The brigade conducted 60 live-fire exercises at the platoon level and seven at the company level, firing a variety of weapons systems including individual Soldier weapons, crew-served weapons, mounted machine gunnery, mortars and 105mm and 155mm field artillery.

With the support of the Virginia National Guard’s Sandston-based 2nd Battalion, 224th Aviation Regiment, the brigade conducted 10 air movements and five air assault missions with aviation crews logging nearly 300 flight hours.

“We want to leverage XCTC to validate platoon-level proficiency and readiness using live fire exercises and situational training lanes focused on movement to contact and area defense against a near-peer opposing force,” DiNonno explained before the exercise began. “We want to simulate as much as feasible a realistic training environment for all units, have our battalion leaders validate their platoons while the brigade assesses company, troop and battery proficiency in order to shape training focus for 2020 and prepare us for next year’s Joint Readiness Training Center rotation.”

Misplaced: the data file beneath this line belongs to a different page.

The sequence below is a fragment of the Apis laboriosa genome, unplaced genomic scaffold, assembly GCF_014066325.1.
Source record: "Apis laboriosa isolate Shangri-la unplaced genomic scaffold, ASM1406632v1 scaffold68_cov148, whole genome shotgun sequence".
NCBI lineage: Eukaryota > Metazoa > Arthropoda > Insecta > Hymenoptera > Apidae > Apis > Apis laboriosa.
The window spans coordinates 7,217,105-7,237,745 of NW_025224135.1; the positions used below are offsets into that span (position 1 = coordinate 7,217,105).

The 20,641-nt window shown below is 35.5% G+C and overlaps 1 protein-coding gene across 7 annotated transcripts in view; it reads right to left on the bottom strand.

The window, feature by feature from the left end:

Many things make an XCTC rotation different from an average annual training, but the presence of enabler units and significant training resources add to the realism and training benefit.